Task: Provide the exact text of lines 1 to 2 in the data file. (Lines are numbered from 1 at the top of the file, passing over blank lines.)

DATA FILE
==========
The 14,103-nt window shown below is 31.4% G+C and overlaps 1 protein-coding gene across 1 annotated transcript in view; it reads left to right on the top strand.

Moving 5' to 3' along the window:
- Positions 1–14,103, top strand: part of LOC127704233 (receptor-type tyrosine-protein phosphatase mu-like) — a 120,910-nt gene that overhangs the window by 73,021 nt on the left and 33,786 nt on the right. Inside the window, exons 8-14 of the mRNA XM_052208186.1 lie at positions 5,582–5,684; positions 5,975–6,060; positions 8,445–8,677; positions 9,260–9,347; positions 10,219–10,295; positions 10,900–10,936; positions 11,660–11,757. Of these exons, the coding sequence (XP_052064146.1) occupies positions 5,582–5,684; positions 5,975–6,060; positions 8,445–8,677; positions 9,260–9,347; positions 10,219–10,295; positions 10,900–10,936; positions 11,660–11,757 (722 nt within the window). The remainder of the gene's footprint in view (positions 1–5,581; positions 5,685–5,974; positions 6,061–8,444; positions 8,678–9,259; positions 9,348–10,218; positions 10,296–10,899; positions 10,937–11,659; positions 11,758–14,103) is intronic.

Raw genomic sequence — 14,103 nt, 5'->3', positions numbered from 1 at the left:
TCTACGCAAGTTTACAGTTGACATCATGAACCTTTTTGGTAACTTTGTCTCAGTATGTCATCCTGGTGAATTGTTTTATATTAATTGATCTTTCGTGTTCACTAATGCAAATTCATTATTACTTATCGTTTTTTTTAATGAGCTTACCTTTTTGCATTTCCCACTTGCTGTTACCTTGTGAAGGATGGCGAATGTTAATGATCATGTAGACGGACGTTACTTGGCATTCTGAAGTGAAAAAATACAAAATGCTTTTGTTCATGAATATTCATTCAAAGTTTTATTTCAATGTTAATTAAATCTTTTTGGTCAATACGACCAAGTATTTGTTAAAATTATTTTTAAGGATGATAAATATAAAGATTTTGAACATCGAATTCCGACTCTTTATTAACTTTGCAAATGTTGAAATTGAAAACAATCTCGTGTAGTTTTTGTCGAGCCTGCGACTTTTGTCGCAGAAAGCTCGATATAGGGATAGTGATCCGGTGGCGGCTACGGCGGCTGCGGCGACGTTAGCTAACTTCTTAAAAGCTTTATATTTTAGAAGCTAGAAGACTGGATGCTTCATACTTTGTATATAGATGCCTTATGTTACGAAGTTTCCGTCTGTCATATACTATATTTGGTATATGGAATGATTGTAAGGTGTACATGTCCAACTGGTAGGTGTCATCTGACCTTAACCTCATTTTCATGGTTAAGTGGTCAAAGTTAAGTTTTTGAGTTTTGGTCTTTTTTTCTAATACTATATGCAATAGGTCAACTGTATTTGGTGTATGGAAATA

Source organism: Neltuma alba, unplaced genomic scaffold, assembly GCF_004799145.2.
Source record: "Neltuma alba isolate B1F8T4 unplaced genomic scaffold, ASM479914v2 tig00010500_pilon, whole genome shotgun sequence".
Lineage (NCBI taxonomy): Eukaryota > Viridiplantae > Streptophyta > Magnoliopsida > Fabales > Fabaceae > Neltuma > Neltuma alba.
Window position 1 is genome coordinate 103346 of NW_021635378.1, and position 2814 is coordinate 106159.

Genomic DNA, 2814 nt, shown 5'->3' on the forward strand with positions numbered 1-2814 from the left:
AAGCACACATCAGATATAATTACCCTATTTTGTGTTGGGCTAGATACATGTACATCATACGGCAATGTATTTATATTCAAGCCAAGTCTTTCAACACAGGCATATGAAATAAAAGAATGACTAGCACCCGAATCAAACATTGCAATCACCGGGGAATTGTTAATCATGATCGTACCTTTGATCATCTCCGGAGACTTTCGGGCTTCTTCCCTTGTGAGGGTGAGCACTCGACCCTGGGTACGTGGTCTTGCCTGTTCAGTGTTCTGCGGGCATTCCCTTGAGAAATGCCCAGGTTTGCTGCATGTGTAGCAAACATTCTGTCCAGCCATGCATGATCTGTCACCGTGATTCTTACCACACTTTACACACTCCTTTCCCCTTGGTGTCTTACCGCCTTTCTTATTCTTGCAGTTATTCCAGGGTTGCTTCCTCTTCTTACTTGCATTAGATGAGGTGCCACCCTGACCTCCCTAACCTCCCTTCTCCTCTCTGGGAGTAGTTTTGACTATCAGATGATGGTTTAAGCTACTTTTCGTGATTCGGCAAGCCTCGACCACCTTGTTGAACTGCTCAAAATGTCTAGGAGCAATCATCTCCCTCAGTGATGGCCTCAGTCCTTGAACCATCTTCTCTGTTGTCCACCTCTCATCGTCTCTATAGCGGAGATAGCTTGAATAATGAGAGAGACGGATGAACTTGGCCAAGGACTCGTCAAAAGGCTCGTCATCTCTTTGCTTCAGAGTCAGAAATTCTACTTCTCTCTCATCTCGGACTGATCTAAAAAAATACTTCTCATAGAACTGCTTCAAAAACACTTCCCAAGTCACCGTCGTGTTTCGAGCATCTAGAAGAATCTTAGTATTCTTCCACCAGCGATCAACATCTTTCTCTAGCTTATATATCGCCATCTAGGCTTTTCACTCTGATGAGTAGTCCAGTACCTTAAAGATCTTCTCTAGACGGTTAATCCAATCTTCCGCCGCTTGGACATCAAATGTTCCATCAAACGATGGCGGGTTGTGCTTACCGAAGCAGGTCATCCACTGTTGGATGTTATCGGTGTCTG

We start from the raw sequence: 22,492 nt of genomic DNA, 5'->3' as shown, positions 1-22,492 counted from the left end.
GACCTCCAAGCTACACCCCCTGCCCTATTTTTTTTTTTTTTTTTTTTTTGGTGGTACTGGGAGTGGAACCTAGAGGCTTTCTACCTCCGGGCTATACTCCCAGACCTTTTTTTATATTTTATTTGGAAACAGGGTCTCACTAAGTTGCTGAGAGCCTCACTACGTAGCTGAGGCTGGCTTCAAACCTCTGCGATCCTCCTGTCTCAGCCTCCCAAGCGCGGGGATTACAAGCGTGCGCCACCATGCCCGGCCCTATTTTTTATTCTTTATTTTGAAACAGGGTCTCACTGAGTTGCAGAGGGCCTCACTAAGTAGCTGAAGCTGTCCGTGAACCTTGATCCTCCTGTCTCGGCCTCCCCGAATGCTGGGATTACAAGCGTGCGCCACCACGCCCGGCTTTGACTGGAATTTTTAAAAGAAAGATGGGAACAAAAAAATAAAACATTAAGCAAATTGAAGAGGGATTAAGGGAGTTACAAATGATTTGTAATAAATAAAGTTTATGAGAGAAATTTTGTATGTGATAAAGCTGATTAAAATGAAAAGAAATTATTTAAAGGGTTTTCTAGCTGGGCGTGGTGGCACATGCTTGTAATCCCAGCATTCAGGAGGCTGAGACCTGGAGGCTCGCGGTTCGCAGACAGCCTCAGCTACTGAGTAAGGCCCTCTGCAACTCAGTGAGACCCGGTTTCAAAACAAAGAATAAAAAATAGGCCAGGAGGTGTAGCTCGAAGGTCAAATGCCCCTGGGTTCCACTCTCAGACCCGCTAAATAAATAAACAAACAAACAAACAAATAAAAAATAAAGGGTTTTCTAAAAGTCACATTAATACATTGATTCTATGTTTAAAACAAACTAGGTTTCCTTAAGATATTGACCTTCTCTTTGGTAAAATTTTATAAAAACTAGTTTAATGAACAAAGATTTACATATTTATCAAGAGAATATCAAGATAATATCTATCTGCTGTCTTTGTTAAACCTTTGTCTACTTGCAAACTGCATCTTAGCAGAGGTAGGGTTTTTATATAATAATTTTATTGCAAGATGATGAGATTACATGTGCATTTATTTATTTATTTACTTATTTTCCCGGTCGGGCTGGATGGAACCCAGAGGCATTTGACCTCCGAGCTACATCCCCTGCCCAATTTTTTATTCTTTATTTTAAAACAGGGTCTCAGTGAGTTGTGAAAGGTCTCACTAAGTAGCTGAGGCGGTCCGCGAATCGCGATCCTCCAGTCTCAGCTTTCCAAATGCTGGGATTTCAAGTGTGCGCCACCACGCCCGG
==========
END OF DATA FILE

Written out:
The 14,103-nt window shown below is 31.4% G+C and overlaps 1 protein-coding gene across 1 annotated transcript in view; it reads left to right on the top strand.

Moving 5' to 3' along the window: